Assessing the effects of low temperature on the establishment potential in Britain of the non-native biological control agent Eretmocerus eremicus

Eretmocerus eremicus is a parasitoid wasp that is not native to Britain. It is a biological control agent of glasshouse whitefly and has recently been released under licence in Britain for the first time. This study assessed the effect of low temperature on the outdoor establishment potential of E. eremicus in Britain. The developmental threshold calculated by three linear methods was between 6.1° and 11.6 °C, with a degree-day requirement per generation between 256.3 and 366.8° day−1. The supercooling points of non-acclimated and acclimated larvae were similar (approximately −25 °C). Non-acclimated and acclimated larvae were subject to considerable pre-freeze mortality, with lethal temperature (LTemp50) values of −16.3 and −21.3 °C, respectively. Lethal time experiments indicated a similar lack of cold tolerance with 50% mortality of both non-acclimated and acclimated larvae after 7 days at −5 °C, 10 days at 0 °C and 13 days at 5 °C. Field trials showed that neither non-acclimated nor acclimated larvae survived longer than 1 month when exposed to naturally fluctuating winter temperatures. These results suggest that releasing E. eremicus into British greenhouses would pose minimal risk because typical British winter temperatures would be an effective barrier against establishment in the wild.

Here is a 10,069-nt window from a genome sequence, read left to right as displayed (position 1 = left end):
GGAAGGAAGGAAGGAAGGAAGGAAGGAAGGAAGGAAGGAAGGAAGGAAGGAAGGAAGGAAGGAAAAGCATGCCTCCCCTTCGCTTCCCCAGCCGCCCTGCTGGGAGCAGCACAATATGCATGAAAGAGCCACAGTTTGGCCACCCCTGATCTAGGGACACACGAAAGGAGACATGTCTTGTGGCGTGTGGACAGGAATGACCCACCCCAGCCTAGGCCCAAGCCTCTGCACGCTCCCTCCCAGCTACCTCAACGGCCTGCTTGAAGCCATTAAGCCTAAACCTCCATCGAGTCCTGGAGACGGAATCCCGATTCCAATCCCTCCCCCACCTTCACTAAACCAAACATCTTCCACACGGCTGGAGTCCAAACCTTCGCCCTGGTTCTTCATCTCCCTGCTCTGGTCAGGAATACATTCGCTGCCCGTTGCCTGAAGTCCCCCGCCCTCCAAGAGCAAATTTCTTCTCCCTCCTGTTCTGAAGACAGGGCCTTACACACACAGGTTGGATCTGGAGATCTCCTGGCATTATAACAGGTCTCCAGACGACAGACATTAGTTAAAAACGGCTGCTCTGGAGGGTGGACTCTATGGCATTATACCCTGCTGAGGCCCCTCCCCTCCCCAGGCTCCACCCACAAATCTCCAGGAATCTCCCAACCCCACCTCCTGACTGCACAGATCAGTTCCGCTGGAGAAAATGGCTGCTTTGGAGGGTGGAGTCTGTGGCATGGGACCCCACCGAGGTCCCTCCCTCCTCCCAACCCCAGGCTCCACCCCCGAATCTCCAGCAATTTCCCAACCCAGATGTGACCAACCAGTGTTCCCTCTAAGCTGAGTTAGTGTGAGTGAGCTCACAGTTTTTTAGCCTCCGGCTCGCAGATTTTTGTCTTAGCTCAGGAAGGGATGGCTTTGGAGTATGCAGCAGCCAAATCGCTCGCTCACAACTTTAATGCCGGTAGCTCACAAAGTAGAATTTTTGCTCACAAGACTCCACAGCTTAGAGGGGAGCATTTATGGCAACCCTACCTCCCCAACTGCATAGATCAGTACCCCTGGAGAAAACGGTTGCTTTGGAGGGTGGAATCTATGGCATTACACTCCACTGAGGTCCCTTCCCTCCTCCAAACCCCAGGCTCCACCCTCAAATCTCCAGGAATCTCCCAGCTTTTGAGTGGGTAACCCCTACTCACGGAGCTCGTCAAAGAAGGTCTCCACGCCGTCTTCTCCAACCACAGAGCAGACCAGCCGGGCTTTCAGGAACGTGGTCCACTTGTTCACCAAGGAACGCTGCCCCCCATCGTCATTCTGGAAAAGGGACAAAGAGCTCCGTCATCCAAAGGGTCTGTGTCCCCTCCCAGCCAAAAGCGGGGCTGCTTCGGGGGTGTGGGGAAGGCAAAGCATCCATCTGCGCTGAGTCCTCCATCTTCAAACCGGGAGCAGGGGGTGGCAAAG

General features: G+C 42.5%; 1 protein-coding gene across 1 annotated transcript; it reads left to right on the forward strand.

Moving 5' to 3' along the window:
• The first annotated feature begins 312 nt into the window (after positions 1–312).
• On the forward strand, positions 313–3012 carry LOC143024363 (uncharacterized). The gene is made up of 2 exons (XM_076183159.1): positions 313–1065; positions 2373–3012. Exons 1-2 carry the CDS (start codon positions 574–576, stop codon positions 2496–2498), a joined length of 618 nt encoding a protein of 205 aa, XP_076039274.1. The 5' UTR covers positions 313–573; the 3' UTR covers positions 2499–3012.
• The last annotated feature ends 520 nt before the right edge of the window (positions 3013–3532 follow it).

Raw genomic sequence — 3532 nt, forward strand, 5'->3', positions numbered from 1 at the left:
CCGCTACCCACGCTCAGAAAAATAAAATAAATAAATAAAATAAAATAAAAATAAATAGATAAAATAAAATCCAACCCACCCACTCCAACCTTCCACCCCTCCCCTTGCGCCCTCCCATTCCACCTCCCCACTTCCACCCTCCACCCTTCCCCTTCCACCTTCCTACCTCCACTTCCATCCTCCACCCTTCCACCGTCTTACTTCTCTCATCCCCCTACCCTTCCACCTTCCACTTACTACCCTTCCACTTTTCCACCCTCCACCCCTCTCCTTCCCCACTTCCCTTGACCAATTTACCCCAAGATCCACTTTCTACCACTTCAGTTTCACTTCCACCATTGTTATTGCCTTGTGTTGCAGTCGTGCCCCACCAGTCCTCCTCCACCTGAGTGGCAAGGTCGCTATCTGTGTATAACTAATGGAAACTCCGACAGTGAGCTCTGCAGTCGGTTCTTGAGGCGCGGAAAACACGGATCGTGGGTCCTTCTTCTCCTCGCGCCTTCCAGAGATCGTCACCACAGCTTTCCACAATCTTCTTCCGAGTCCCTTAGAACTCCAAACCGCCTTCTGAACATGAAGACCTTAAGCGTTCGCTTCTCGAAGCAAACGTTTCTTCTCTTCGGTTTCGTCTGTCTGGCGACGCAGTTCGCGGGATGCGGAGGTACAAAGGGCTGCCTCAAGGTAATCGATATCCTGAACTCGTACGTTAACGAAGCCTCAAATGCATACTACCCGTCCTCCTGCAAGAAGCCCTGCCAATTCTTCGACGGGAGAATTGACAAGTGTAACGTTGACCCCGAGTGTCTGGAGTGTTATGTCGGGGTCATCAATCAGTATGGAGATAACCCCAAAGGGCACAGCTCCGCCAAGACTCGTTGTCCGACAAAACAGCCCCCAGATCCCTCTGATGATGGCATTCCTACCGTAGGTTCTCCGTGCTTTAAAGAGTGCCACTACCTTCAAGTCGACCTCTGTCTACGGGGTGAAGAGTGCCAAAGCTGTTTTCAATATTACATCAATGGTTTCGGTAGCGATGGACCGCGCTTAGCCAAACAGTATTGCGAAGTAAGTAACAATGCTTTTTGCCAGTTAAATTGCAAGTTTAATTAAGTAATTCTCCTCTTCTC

Publication status:
Authors: Tullett, A.G., Hart, A.J., Worland, M.R., Bale, J.S.

On this site: Roger Worland
1 January, 2004
Physiological Entomology / 29
Link to published article: